Plagued by anxiety, women maneuver in a subtle manner. Through deviance from the norms, they attempt to change the details of their traditional dress. In doing so they confront the established image and carefully fashion an alternative to it, resisting what appear to be overwhelming constraints. Subtle changes in dress, then, function symbolically to establish solidarity among women and to circumvent patriarchal control. In the years before marriage, young women bend the dress code, and their mothers look the other way.
Because women know the meanings involved in dress and do not blindly conform to the code, they become skilled practitioners at bending constraints through nuanced alterations. From this perspective, neither social control nor collective resistance is clear-cut. These issues are negotiated in everyday interaction in even the most tightly controlled communities.
Since resistance to change is characteristic of Holdeman culture, the changes that do occur are minute. Since strict conformity is equated with religiosity, compliance to strict codes of behavior is demanded. If the symbol of clothing is interpreted negatively, she is defined as deviant and subjected to formal and informal constraints. Women and their dress are controlled not only by the men but by the community at large.
The codification of non-conformist practices among many American Mennonite groups began in the late nineteenth century, and because clothing was considered symbolic of acquiescence to authority, rigid dress codes resulted in several churches. Holdeman interpreted this practice as symbolizing the loss of distinctiveness. Following his break from the larger body of Mennonites, he insisted his followers wear clothing that indicated their conservatism and separation from the world.
He prescribed a dress code for women, characterized by a long dress with a high neck, loose bodice, and fitted waist. Jewelry, cosmetics, and the cutting and styling of hair were prohibited. While for Holdeman men clothing has changed with the times, for women the overall dress and adornment practices have stayed rather consistent with nineteenth-century practices.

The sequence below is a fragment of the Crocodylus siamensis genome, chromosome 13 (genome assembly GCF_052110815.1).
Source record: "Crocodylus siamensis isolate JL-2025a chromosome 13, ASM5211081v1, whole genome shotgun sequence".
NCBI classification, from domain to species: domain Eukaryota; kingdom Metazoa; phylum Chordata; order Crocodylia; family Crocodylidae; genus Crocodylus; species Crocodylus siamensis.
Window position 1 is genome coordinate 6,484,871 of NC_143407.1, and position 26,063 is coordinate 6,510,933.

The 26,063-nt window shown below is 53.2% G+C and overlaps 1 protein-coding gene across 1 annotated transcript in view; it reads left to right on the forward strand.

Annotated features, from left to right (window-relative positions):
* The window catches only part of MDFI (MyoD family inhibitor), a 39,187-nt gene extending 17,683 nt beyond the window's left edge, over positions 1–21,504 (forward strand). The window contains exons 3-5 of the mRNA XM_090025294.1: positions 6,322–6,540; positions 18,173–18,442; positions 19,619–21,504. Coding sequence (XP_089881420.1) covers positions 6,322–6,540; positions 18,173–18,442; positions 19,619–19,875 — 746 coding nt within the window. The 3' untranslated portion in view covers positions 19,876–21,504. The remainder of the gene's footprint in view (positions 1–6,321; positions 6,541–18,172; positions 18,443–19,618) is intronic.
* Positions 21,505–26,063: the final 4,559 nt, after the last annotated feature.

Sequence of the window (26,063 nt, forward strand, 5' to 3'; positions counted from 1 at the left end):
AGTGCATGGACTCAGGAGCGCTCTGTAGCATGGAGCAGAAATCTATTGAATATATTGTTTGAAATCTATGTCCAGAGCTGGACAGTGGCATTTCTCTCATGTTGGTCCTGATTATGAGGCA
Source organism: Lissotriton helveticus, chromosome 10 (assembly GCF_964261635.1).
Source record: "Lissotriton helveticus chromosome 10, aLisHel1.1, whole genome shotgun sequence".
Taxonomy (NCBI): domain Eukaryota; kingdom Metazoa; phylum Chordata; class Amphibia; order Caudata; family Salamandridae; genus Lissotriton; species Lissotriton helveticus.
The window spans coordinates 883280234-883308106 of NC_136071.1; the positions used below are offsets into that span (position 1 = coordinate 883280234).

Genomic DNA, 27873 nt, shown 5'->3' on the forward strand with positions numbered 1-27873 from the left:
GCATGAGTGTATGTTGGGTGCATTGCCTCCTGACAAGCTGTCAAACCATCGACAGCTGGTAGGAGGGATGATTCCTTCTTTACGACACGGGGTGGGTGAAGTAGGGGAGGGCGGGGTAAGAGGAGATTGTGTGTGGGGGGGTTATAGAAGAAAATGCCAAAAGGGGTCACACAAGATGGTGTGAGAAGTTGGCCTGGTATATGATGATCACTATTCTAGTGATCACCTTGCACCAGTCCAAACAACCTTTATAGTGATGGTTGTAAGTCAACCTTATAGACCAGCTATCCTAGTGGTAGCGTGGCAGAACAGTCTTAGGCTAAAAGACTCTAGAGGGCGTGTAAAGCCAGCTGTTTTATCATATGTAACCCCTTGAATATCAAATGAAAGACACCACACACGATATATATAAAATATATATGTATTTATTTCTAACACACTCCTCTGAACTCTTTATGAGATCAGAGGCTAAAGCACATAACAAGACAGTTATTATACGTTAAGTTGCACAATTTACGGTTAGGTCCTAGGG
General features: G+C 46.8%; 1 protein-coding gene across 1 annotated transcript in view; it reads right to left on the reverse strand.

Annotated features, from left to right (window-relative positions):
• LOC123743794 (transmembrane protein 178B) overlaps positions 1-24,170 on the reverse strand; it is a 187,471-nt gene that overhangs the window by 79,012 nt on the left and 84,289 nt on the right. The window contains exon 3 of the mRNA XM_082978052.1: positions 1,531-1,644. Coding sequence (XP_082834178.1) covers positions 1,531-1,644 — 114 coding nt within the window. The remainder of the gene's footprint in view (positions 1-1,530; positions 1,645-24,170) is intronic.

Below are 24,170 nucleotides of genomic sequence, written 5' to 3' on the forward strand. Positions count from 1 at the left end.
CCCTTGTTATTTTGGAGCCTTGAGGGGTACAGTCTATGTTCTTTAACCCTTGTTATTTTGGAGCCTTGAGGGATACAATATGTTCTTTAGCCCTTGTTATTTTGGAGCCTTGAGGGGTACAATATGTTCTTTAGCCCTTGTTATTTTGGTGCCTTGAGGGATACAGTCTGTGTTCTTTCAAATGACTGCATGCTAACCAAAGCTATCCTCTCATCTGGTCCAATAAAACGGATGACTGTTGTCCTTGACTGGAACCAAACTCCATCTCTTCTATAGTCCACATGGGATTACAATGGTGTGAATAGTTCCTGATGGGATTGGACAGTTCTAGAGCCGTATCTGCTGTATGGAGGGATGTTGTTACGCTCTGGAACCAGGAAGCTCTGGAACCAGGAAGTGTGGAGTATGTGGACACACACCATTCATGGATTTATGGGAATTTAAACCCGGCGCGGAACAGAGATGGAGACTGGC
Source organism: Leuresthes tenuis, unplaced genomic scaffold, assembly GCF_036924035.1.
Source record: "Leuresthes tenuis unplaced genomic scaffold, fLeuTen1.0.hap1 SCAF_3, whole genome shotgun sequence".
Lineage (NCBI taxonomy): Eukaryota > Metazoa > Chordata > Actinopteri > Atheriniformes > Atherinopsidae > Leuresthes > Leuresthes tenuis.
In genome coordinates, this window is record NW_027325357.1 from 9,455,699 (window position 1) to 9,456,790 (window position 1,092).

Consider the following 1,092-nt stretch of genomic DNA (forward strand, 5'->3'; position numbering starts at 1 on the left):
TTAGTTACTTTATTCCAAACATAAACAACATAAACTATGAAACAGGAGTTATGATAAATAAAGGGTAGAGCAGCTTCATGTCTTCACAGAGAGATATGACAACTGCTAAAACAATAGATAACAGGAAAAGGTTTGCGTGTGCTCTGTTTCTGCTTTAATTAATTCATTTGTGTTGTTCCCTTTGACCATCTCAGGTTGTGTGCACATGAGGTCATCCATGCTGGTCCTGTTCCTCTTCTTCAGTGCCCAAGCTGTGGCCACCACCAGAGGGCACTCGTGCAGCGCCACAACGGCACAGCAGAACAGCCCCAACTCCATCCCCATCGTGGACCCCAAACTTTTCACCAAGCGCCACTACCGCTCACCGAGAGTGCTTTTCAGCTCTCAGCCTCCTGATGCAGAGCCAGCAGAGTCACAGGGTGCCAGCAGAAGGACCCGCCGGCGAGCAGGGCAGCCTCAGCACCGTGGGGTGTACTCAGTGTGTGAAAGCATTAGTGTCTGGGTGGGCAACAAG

Women wear shirtwaist dresses, typified by a wide, long skirt and a fitted bodice with buttons down the center to the waist. There is generally a small collar and belt. Holdeman men, by contrast, cannot be easily differentiated from other non-Mennonite farmers by their appearance.
There are no specific dress requirements for men, other than the expectation that they dress plainly. Connell notes, patriarchal societies perpetuate inequality by creating social categories in which a focus on the body becomes central to the ideological construction of differences between men and women.
While the Holdemans state that clothing, like all of life, has to be brought under the scrutiny of New Testament standards, in reality only women face that scrutiny. The Holdeman social body controls the expression of identity through rigid norms for dress and behavior. Those who stray from the social norms are considered deviants and castigated through both internal and external social control.
While behavior in general is scrutinized, external forms of self-expression are most closely monitored. Because appearance is considered the external manifestation of inner attitudes, visual cues are analyzed for signs of non-conformity.
We could all see it in her dress and her behavior — she was just out of control. At issue is conformity to social norms rationalized by religious dogma. What the Holdemans regard as signs of religiosity are, from the perspective of this work, signs of socio-religious conformity. Intra-group relations involve a hierarchy that evaluates conformity, religiosity, social embeddedness involvement , and ultimately, the assignment of status.
At the top of this stratified system are orthodox members who conform to the norms, are thoroughly enculturated, and are thought highly religious.
Lower status is accorded to members who deviate from many of the social norms and are therefore considered less religious. These marginal members are often young women who have not sufficiently repressed their sexuality.